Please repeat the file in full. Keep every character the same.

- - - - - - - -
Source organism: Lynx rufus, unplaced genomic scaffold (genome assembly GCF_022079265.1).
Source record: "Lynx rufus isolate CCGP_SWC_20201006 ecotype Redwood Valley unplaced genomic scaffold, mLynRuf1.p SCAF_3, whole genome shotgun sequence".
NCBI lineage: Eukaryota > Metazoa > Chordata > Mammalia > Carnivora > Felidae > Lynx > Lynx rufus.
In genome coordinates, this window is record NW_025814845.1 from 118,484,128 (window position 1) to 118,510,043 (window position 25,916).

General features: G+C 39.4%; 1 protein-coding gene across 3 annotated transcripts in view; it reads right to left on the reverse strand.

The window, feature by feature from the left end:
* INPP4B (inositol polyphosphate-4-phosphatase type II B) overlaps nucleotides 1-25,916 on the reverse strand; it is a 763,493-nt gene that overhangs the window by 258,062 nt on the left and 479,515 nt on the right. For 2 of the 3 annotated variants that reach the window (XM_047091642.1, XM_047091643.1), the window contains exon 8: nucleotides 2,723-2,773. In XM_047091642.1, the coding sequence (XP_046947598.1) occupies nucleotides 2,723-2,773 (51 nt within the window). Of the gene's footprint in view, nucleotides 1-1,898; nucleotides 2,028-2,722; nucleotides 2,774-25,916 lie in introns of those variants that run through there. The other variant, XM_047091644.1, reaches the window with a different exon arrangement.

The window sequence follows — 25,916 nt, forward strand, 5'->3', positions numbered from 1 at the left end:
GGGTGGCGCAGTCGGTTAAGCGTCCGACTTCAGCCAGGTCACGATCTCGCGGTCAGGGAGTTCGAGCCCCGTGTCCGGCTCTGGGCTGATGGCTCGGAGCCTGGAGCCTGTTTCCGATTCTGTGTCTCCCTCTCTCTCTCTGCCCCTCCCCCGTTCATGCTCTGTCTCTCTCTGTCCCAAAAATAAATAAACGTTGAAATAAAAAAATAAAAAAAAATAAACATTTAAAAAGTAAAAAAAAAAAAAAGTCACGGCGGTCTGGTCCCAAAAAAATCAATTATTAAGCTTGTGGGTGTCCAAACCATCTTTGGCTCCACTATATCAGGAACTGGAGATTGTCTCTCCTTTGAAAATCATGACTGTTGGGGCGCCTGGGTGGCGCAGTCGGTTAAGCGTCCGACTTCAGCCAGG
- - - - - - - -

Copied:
Source organism: Lynx rufus, unplaced genomic scaffold (genome assembly GCF_022079265.1).
Source record: "Lynx rufus isolate CCGP_SWC_20201006 ecotype Redwood Valley unplaced genomic scaffold, mLynRuf1.p SCAF_3, whole genome shotgun sequence".
NCBI lineage: Eukaryota > Metazoa > Chordata > Mammalia > Carnivora > Felidae > Lynx > Lynx rufus.
In genome coordinates, this window is record NW_025814845.1 from 118,484,128 (window position 1) to 118,510,043 (window position 25,916).

General features: G+C 39.4%; 1 protein-coding gene across 3 annotated transcripts in view; it reads right to left on the reverse strand.

The window, feature by feature from the left end:
* INPP4B (inositol polyphosphate-4-phosphatase type II B) overlaps nucleotides 1-25,916 on the reverse strand; it is a 763,493-nt gene that overhangs the window by 258,062 nt on the left and 479,515 nt on the right. For 2 of the 3 annotated variants that reach the window (XM_047091642.1, XM_047091643.1), the window contains exon 8: nucleotides 2,723-2,773. In XM_047091642.1, the coding sequence (XP_046947598.1) occupies nucleotides 2,723-2,773 (51 nt within the window). Of the gene's footprint in view, nucleotides 1-1,898; nucleotides 2,028-2,722; nucleotides 2,774-25,916 lie in introns of those variants that run through there. The other variant, XM_047091644.1, reaches the window with a different exon arrangement.

The window sequence follows — 25,916 nt, forward strand, 5'->3', positions numbered from 1 at the left end:
GGGTGGCGCAGTCGGTTAAGCGTCCGACTTCAGCCAGGTCACGATCTCGCGGTCAGGGAGTTCGAGCCCCGTGTCCGGCTCTGGGCTGATGGCTCGGAGCCTGGAGCCTGTTTCCGATTCTGTGTCTCCCTCTCTCTCTCTGCCCCTCCCCCGTTCATGCTCTGTCTCTCTCTGTCCCAAAAATAAATAAACGTTGAAATAAAAAAATAAAAAAAAATAAACATTTAAAAAGTAAAAAAAAAAAAAAGTCACGGCGGTCTGGTCCCAAAAAAATCAATTATTAAGCTTGTGGGTGTCCAAACCATCTTTGGCTCCACTATATCAGGAACTGGAGATTGTCTCTCCTTTGAAAATCATGACTGTTGGGGCGCCTGGGTGGCGCAGTCGGTTAAGCGTCCGACTTCAGCCAGG